Carl Friedrich Abel left Dresden after its destructions by the army of Frederick the Great between 1757 and 1758. Through Frankfurt, mannheim and Paris he travelled to london, where he was to spend almost all the rest of his life. He made himself famous as a gamba and harpsichord player (he tried also the pentachord invented by Sir Edward Walpole), and also as a composer. In 1760 he gained the royal privilege to print music in London. Round 1764, together with Johann Christian Bach, he became a member of the Queen's music band. In the same period, they started organising concerts. Between January 1765 and May 1781 they organised a series of public concerts each year, which immediately turned into one of the major London musical events. At the start they hired the halls: but from 1774 they used thir own premises. Besides their own compositions they introdused to the London public many works of foreign authors and also musicians from the Continent (among others, the Czech violin player and composer Anton Kammel). The singers were probably chosen by Bach, the instrumentalists by Abel, who in the 70's and 80's stayed regularly in Paris. Apart from public concerts Bach and Abel organised regular private court music events and also concerts for the benefit of other musicians. Both supported the musicians coming to London. Amongs others the members ofthe Mozart family between 1764 and 1765. The friendship between Johann Christian Bach and the prodigious child Mozart is known well enough. Less common is the knowledge of the fact that Abel's Symphony E minor op.7. No.6, copied by Mozart, was for a long time considered to be Mozart's own work and as such appeared as No.18 in the Kochel catalogue.
      Apart from organising music events, Carl Friedrich Abel was best known in London as an excellent gamba player, admired at the court as well as in the circles of the bourgeoisie or artists, many of whom were his personal friends. His gamba playing also made him famous on the Continent - not only in his youth in Dresden, or during his later sojourns in Paris, but also between 1782 and 1785, when, after Bach's death, he left England and worked in France and in the service of various German courts. At the and of his life he returned to London, where he again organised public and benefit concerts; he appeared at the last one less than one month before his death.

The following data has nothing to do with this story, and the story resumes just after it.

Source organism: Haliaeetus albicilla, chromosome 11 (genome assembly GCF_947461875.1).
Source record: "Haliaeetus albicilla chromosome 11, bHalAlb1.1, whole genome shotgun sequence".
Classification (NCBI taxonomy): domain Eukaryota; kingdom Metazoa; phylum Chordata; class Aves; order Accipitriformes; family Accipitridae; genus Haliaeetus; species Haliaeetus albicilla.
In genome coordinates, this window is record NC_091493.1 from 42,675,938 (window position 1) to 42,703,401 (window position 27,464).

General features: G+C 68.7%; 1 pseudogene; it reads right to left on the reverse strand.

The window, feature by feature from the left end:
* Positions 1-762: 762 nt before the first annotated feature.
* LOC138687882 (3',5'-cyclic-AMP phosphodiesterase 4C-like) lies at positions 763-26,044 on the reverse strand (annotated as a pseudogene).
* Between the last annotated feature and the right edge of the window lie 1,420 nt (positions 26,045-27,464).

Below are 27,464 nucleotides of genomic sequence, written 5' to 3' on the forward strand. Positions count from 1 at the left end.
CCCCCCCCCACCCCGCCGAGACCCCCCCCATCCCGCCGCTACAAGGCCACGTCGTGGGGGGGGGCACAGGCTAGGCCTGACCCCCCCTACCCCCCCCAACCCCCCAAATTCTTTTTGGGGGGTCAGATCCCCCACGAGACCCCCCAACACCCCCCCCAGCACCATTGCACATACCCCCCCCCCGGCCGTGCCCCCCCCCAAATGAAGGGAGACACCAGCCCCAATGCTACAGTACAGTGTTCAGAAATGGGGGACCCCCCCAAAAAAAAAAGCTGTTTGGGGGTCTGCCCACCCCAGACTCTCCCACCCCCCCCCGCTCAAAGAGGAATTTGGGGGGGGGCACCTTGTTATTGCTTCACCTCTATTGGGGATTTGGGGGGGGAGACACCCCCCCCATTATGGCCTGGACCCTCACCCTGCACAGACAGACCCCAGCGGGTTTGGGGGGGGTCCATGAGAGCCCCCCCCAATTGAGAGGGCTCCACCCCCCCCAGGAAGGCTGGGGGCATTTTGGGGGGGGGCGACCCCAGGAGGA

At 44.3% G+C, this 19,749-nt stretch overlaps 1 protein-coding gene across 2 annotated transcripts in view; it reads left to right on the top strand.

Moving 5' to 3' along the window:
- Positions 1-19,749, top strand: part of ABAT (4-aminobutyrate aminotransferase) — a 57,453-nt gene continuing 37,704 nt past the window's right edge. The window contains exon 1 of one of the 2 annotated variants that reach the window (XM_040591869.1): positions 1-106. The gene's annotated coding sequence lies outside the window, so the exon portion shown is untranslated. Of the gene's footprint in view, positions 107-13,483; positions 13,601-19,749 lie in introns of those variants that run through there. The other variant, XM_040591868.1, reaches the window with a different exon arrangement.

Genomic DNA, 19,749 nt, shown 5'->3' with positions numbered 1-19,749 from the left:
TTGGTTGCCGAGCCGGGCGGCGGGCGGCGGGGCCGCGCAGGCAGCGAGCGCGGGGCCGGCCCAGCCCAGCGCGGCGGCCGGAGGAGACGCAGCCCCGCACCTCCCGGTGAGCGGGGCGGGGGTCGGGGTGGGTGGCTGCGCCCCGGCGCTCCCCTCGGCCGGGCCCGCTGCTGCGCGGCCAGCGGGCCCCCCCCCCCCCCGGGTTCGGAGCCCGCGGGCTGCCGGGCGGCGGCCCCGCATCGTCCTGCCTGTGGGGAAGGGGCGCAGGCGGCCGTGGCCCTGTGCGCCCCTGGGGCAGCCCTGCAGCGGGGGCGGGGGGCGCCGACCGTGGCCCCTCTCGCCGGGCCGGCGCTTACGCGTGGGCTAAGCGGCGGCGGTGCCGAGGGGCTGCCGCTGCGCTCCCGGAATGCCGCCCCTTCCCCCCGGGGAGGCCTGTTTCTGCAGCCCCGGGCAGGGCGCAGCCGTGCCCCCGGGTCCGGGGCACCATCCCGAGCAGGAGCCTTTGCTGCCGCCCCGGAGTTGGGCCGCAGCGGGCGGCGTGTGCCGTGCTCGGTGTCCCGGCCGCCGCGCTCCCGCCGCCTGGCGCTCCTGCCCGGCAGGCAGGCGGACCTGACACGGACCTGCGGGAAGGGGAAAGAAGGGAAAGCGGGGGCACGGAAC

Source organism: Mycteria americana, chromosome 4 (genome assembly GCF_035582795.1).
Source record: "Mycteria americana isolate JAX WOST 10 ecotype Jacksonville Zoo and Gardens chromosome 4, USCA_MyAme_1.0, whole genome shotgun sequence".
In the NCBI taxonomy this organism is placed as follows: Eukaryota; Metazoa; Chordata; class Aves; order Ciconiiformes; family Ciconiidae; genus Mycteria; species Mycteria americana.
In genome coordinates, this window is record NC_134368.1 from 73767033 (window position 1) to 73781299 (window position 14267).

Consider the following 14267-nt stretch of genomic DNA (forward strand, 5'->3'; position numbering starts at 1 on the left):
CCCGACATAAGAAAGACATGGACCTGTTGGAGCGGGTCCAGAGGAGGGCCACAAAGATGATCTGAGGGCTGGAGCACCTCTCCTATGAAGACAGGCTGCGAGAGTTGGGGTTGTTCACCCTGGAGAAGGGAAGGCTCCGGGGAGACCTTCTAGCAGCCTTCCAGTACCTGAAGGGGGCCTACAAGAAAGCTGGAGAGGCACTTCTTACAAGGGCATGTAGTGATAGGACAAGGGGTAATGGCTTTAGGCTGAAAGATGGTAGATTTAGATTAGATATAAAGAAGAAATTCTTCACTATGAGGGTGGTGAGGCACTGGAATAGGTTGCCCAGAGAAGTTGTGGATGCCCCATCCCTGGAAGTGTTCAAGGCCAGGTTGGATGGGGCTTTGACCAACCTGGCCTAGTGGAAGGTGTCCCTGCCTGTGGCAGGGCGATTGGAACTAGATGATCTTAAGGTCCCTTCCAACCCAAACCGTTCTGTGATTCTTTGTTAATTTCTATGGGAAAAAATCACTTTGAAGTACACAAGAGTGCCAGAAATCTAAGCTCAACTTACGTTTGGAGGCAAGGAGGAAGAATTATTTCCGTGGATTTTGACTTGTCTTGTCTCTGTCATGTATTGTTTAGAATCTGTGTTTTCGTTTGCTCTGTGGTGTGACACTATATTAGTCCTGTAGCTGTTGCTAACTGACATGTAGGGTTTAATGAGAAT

Carl Friedrich Abel was the last great gamba player in Europe of his time. The instrument, which since the end of the 15th century, played for three hundred years an exclusive role in solo and ensemble music already was losing during his life most of its importance. Abel's obituary in one of London periodicals regrets the loss of a much appreciated artist, but also mentions the fact, that his instrument would probably die with him. Today's renaissance of period instrument playing brings again the interest in the soft colours and warmth of the gamba sound to both professionals and amateurs alike. Gamba works are again much appreciated - amongst them, indeed, those of Abel. With their exguisite melodic elegance, harmonically refined composition, virtuoso expression and rich ornamentation they were intended to please the spirit and the heart. Many of them stayed in manuscript, but one of the exceptions are the six gamba sonatas, which were first published in 1771 in Amsterdam. Taday they belong again to the corpus of the most popular gamba repertoire.

Michaela Freemanová